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Primary Care Compensation on the Rise; Family Physicians Up 17%

News  |  By John Commins  
   June 05, 2017

A Merritt Hawkins salary survey suggest that family physicians and other primary care specialists are finally cashing in on more than a decade of high demand.

The law of supply and demand is starting to acknowledge family physicians.

For the 11th straight year, family docs top the list of the most highly recruited physicians in the United States, but they also continue to find themselves on the bottom rung for compensation, according to the Dallas-based search firm Merritt Hawkins.

The recruiter's 2017 Review of Physician and Advanced Practitioner Recruiting Incentives report also shows, however, that demand for family physicians is exerting upward pressure on starting salaries.

The average starting salary for family physicians is $231,000, according to the 2017 report, up from $198,000 in 2015, an increase of 17%, while the average starting salary for general internists is $257,000, up from $207,000 two years ago.

"Emerging delivery models that reward quality and population health are driving demand for family doctors," Travis Singleton, senior vice president of Merritt Hawkins, said in remarks accompanying the report.

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"Consumer preference for urgent care centers, retail clinics, community health centers, telehealth and other modes of convenient care is another key factor accelerating the recruitment of family doctors."

Jay Fetter, operations manager for the division of medical education at American Academy of Family Physicians, says health systems and hospitals are moving away from fee-for-service to a value-based model.

"They recognize that primary care is a central component of that, so demand has increased," he says. "We hear that a lot from our residency directors and faculty who say 'Gosh, my graduates are getting these enormous offers and heck they're making more than me now!'"

The Review tracks the 3,287 physician and advanced practitioner recruiting assignments that Merritt Hawkins conducted from April 2016 through March 2017. Five of the top six searchers were for primary care clinicians, including:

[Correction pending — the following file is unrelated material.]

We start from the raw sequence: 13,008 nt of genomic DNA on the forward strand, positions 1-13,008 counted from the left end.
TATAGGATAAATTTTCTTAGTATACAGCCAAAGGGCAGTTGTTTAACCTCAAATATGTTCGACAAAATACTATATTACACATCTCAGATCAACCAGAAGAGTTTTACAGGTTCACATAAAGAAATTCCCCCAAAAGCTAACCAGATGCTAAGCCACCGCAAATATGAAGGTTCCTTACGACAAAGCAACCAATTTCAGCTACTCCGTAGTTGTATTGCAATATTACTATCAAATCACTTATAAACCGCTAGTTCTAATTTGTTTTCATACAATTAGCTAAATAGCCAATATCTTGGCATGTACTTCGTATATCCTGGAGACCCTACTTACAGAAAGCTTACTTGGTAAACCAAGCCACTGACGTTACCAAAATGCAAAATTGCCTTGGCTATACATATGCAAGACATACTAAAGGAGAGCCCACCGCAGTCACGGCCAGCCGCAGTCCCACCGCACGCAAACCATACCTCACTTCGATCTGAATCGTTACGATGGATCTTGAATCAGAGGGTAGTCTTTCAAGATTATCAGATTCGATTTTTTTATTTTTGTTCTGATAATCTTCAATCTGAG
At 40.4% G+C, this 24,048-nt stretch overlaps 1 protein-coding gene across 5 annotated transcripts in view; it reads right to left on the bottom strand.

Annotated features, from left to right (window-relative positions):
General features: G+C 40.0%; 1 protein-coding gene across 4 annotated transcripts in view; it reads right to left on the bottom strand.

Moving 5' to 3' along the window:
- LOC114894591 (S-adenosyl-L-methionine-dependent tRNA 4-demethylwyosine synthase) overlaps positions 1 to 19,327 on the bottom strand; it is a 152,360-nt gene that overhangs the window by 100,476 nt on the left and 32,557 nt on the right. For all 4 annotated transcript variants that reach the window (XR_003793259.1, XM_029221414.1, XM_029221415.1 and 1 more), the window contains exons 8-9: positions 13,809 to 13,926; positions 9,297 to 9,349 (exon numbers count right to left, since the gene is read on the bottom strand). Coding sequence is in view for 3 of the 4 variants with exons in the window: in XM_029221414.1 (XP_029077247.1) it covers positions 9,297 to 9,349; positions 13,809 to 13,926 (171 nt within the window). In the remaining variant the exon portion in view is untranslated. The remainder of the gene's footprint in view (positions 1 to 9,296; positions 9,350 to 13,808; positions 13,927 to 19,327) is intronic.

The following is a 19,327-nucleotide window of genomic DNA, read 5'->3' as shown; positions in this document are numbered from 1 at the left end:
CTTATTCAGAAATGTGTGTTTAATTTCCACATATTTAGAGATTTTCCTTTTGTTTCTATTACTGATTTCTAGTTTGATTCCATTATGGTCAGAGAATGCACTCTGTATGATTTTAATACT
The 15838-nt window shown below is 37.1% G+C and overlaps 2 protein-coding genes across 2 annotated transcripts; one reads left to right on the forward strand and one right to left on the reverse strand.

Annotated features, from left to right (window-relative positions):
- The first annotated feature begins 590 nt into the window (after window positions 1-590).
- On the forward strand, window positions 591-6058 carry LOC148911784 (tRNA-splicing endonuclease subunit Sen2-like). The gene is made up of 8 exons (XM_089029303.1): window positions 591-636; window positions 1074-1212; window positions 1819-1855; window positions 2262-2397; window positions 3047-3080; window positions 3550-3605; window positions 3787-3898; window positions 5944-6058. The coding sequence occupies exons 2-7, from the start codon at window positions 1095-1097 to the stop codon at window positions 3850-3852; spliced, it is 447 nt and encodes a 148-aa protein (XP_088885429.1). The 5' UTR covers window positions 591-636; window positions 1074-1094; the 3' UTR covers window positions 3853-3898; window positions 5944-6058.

1. Family medicine – 607
  2. Psychiatry – 256
  3. Internal medicine – 193
  4. Nurse practitioner – 137
  5. OB/GYN – 109
  6. Hospitalists – 94

Salary Increases and Decreases

The average starting salary for psychiatrists is $263,000, up from $226,000 two years ago, an increase of 16.3%, while the average starting salary for internists is $257,000, up from $207,000 two years ago, an increase of 24%.

Despite the dramatic rise over the past two years, average compensation for primary care physicians remains well below the average compensation for most specialists. Orthopedic surgeons, for example, continue to be the top earners among clinicians, with an average annual salary of $579,000. Invasive cardiology is second on the compensation list, with an annual average of $563,000.

Fetter says it's not surprising that specialists make more money than non-specialists, because they generate more immediate revenue. "Hospitals actually know where the revenue stream is coming from, so they are compensating the physicians who support those revenue streams as they still exist today," he says.

Salaries for some specialties are falling, however. Average compensation for radiology ($436,000), non-invasive cardiology ($428,000), dermatology ($421,000), and anesthesiology ($376,000) declined over the past two years, according to Merritt Hawkins.

Value-Based Incentives

The report also shows that value-based physician incentives are gaining momentum. Of the recruiter's clients offering physicians a production bonus last year, 39% based the bonus in whole or in part on value-based metrics such as patient satisfaction and outcome measures, compared to 32% the previous year and 23% the year before that.

However, the 2017 report indicates that less than 5% of total physician compensation is tied to quality or value-based metrics, suggesting that volume remains the primary method for measuring and rewarding physician productivity.

Merritt Hawkins conducted more searches for psychiatrists in the past year than it has in any previous 12 months in the firm's 30-year history, a finding that coincides with a study in the May, 2016 issue of Health Affairs indicating that for the first time more money is spent treating mental health disorders in the U.S. than any other malady, including heart disease, trauma, and cancer. 

A March report from the National Council of Behavioral Health (NCBH) found that a national shortage of psychiatrists is about to spiral out of control, with 77% of U.S. counties reporting a severe psychiatrist shortage.

"Psychiatrists, particularly those willing to work in inpatient settings, are becoming next to impossible to find, and mental health is increasingly handled by other types of clinicians," Singleton said.

More than half (55%) of Merritt Hawkins' recruiting assignments took place in cities of 100,000 or more people last year, the highest percent of searches taking place in large cities since Merritt Hawkins began tracking this number.

Singleton says physician shortages are no longer confined to rural areas, but have spread to large metro centers with a comparatively high ratio of physicians-per-population.

That analysis jibes with a LinkedIn Work Force Report for June, which found that healthcare skills in the areas of clinical data analysis, pharmaceutics, and urgent care are needed in most major cities.


John Commins is a content specialist and online news editor for HealthLeaders, a Simplify Compliance brand.

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